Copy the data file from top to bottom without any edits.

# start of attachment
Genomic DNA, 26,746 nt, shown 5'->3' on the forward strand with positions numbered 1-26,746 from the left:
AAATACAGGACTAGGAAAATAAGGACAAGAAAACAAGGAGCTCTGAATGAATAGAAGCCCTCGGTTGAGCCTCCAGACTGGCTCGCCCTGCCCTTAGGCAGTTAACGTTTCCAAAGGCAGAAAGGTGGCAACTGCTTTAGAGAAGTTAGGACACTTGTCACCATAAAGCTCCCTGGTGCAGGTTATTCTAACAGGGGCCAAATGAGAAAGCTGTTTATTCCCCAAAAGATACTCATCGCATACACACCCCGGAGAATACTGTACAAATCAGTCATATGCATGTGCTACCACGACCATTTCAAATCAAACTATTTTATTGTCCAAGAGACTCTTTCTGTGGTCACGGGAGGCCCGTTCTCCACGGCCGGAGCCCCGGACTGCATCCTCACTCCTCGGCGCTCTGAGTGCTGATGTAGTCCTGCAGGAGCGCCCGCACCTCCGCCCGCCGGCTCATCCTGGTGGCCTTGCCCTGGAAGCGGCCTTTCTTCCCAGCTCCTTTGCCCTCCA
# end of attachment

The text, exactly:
Genomic DNA, 26,746 nt, shown 5'->3' on the forward strand with positions numbered 1-26,746 from the left:
AAATACAGGACTAGGAAAATAAGGACAAGAAAACAAGGAGCTCTGAATGAATAGAAGCCCTCGGTTGAGCCTCCAGACTGGCTCGCCCTGCCCTTAGGCAGTTAACGTTTCCAAAGGCAGAAAGGTGGCAACTGCTTTAGAGAAGTTAGGACACTTGTCACCATAAAGCTCCCTGGTGCAGGTTATTCTAACAGGGGCCAAATGAGAAAGCTGTTTATTCCCCAAAAGATACTCATCGCATACACACCCCGGAGAATACTGTACAAATCAGTCATATGCATGTGCTACCACGACCATTTCAAATCAAACTATTTTATTGTCCAAGAGACTCTTTCTGTGGTCACGGGAGGCCCGTTCTCCACGGCCGGAGCCCCGGACTGCATCCTCACTCCTCGGCGCTCTGAGTGCTGATGTAGTCCTGCAGGAGCGCCCGCACCTCCGCCCGCCGGCTCATCCTGGTGGCCTTGCCCTGGAAGCGGCCTTTCTTCCCAGCTCCTTTGCCCTCCA